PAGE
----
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Fusion genes in breast cancer



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Batty, Elizabeth 


Fusion genes caused by chromosomal rearrangements are a common and important feature in haematological malignancies, but have until recently been seen as unimportant in epithelial cancers. The discovery of recurrent fusion genes in prostate and lung cancer suggests that fusion genes may play an important role in epithelial carcinogenesis, and that they have been previously under-reported due to the difficulties of cytogenetic analysis of solid tumours. In particular, breast cancers often have complex, highly rearranged karyotypes which have proved difficult to analyse using classical cytogenetic techniques. The aim of this project was to search for fusion genes in breast cancer by using high-resolution mapping of chromosome rearrangements in breast cancer cell lines. Mapping the chromosome rearrangements was initially done using high-resolution DNA microarrays and fluorescence in- situ hybridisation, but moved to high-throughput sequencing as it became available. Interesting candidate genes identified from the mapped chromosome rearrangements were investigated on a larger set of cell lines and primary tumours. The complete karyotypes of two breast cancer cell lines were constructed using a combination of microarrays, fluorescence microscopy, and high-throughput sequencing. A number of potential fusion genes were identified in these two cell lines. Although no expressed fusion genes were found, the complete karyotypes gave insight into the number and mechanisms of chromosome rearrangement in breast cancer, and identified interesting candidate genes which may be of importance in tumourigenesis. Two genes which were fused in other breast cancer cell lines, BCAS3 and ODZ4, were disrupted by chromosome rearrangements and identified as interesting candidate genes in tumorigenesis. A bioinformatic pipeline to process high-throughput sequencing data was set up and validated, and shown to more accurately predict fusion genes than other methods, and can be used to investigate further cell lines and tumours for recurrent fusion genes. The pipeline was used to analyse data from 3 other breast cancer cell lines and predict chromosomal rearrangements and fusion genes, several of which were found to be expressed. Of the fusions predicted in the cell line ZR-75-30, 7 expressed fusion genes were identified, and may have functional significance in breast cancer.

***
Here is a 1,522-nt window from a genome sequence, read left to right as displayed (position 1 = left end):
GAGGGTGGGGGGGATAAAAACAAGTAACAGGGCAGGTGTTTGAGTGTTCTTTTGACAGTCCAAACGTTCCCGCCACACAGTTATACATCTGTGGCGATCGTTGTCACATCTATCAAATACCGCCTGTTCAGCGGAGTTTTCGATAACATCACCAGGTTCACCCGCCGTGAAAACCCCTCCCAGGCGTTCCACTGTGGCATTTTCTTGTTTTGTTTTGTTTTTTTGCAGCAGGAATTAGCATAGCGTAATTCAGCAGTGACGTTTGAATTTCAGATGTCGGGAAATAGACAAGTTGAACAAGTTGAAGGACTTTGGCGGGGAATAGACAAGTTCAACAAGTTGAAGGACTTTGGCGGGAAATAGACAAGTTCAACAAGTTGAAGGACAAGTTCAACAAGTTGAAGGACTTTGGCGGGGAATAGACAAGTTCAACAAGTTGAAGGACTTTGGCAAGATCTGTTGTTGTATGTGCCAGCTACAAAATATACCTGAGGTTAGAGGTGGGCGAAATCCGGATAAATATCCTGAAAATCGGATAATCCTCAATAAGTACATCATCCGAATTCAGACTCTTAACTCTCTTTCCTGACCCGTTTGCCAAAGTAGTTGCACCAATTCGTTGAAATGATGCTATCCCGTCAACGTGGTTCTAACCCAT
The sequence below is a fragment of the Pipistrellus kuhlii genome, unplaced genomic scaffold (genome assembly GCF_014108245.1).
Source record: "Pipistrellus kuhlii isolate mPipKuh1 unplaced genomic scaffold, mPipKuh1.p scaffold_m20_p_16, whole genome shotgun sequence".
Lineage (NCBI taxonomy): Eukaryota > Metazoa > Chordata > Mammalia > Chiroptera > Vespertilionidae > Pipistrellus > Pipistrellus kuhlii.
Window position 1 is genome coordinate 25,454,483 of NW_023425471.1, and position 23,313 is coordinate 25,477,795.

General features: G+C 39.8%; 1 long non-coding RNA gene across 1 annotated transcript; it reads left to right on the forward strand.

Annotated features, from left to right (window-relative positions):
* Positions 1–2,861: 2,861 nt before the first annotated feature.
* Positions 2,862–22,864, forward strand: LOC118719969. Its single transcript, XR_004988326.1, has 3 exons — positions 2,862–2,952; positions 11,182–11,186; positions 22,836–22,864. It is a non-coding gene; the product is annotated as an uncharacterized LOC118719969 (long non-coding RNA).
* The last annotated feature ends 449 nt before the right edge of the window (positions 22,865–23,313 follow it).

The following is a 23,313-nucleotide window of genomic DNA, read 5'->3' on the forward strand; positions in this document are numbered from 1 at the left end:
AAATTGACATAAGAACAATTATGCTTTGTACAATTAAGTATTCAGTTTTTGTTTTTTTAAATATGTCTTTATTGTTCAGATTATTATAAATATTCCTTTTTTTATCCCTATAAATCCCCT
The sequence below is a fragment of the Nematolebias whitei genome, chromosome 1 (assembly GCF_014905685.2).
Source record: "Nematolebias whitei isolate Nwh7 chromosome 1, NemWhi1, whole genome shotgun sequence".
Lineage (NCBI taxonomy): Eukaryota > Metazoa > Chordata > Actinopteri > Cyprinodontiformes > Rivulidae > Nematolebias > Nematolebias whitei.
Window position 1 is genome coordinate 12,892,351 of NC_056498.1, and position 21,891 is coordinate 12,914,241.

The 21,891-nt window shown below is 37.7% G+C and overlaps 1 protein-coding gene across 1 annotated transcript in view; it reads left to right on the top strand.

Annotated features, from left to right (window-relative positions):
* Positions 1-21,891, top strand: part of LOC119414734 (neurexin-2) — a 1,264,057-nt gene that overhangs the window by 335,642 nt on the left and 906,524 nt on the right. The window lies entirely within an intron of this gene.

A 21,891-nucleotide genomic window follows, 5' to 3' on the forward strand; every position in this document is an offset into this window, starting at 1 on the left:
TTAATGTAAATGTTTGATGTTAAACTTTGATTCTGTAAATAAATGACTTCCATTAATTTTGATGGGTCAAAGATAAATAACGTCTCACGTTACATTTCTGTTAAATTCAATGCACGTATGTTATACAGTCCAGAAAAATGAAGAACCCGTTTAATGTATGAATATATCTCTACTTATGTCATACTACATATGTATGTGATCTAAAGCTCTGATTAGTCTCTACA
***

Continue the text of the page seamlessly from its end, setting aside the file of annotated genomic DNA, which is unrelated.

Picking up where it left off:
Cancer, Molecular biology


Doctor of Philosophy (PhD)

Awarding Institution

University of Cambridge
This work was supported by a grant from Breast Cancer Campaign.